I read ON TYRANNY: Twenty Lessons From the Twentieth Century by Timothy Snyder in October after Rachel Maddow highlighted it while interviewing the author. This version, the graphic edition illustrated by Nora King, had just been published and I determined it was a format I could deal with while attempting to cope with a difficult subject.
I am one of those people who has a really hard time ignoring troubling news and that means that the last two years have been tremendously hard on me. What with 1/3rd the US population (a number I've made up) believing that Trump won the election but had it stolen from him, 1/4th (also made up by me) the population thinking batshit medicine is better than taking a vaccination to prevent the spread of the COVID-19 virus, and whole bunch of Trump-type followers thinking that democracy needs the heave-ho in favor of an authoritarian ruler in our country. It is as if they think anything is better than having a Democrat in power. I knew this book wouldn't be an easy read for me.
Timothy Snyder is a professor of history at Yale University and a scholar of the Holocaust and of fascism. His book On Tyranny was published in 2017, written in the aftermath of Trump's 2016 election and inauguration, to highlight the atrocities taken by Hitler and Stalin in the 1930s and draw some parallels to what he was seeing in our country. He decided to publish a graphic edition and rework some of the material to include the 2020 election because "Trump may be out of the White House now, but the forces that sent him there have hardly disappeared from public life" (New Yorker).
The book is divided up into twenty lessons. Each lesson is a chapter long, starting with 1. Do Not Obey in Advance and ending with 20. Be As Courageous As You Can. Hopefully you can read the rest of the titles of the Table of Contents in the above photo. (If you click on the photo, I think it is made larger.) The first chapter begins with this statement: Most of the power of authoritarianism is freely given. In times like these, individuals think ahead about what a repressive government will want, and then offer themselves without being asked. A citizen who adapts in this way is teaching power what it can do. Snyder goes on to explain how this happened in Germany and Austria prior to WWII. In 1938 when Hilter was thinking about annexing Austria, Austrian 'anticipatory obedience' went right along plans against Jews and cinched their fate.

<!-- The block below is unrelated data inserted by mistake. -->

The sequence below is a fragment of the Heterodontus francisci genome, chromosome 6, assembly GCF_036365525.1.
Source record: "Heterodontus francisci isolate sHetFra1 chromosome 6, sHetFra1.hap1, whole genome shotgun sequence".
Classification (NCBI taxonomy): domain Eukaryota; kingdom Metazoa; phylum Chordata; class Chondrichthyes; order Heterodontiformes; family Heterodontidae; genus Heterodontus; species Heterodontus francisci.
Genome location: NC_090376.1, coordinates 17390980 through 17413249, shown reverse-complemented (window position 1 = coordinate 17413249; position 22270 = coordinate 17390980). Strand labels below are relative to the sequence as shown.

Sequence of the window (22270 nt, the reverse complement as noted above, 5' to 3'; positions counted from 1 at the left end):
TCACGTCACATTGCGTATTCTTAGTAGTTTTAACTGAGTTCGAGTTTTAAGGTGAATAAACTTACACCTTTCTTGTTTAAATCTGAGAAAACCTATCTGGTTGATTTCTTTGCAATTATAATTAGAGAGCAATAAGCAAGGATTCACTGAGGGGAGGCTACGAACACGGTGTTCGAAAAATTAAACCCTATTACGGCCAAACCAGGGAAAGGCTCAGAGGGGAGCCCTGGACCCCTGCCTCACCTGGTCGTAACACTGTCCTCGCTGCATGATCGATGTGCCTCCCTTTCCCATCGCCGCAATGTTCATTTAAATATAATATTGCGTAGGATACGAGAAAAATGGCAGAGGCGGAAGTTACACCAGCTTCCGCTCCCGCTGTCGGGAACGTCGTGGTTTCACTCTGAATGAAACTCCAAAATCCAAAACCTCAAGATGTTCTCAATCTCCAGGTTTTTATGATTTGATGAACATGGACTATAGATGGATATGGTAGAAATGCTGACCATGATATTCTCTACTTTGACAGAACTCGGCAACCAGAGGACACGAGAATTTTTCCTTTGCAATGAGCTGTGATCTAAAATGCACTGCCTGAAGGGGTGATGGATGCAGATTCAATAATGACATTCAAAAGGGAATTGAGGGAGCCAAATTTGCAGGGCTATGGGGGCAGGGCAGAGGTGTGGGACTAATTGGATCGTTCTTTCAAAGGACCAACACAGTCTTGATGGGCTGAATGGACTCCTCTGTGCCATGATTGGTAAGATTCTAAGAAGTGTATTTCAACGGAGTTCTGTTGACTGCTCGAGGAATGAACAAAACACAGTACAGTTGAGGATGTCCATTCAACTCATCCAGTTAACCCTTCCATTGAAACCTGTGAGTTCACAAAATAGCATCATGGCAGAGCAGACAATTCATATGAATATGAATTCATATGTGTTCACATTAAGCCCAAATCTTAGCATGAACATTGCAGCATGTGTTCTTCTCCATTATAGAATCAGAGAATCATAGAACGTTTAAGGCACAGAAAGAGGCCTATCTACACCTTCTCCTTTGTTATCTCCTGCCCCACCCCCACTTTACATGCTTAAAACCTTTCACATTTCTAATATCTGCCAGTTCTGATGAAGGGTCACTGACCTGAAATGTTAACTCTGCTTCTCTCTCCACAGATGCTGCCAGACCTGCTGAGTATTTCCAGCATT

Each chapter built on the last and each chilled me to the bones -- the similarities of what was happening in Russia and Germany in the 1930s with what is happening today in America both astonished and depressed me. I had to talk to someone about what I was reading/learning. It didn't take me long to read the book which had lots of graphics and fewer words than a normal book and once I was finished I turned to my husband and asked him to read it so we could discuss it. He tried but the format didn't appeal to him. He had trouble with the handwritten text and the mixture of illustrations/photos with text interspersed throughout. (See examples above and below.)
In the illustration above we see the transformation of Hillary Clinton into a monster. This is part of the totalitarians play-book and is part of the four steps of how truth dies (pgs. 58-62). "Step 1- Open hostility to verifiable reality, which involves presented inventions and lies as facts. Step 2- Saying incantations over and over. Repetition creates "truth." So "Crooked Hillary" or "Sleepy Joe" become mantras and start changing perceptions of the masses. Step 3- Is magical thinking or the open embrace of contradictions. 'The vote is rigged but vote for me anyway.' Step 4- Misplaced faith. 'I alone can fix this.'" Ask yourself, does it feel like truth is dying? Do you wonder how so many people can go along with this kind of nonsense? Me, too!
So here we are living in the
1930s 2020s and it is impossible to understand how all this can be happening again. But I haven't lost hope. There are so many good people working to counterbalance the nonsense and as for me I will try to work up to number 20 and be as courageous as I can to help tip the scales back in the right direction.
I read the non graphic version of this book and thought it was good, but the illustrations look wonderful in this version!ReplyDelete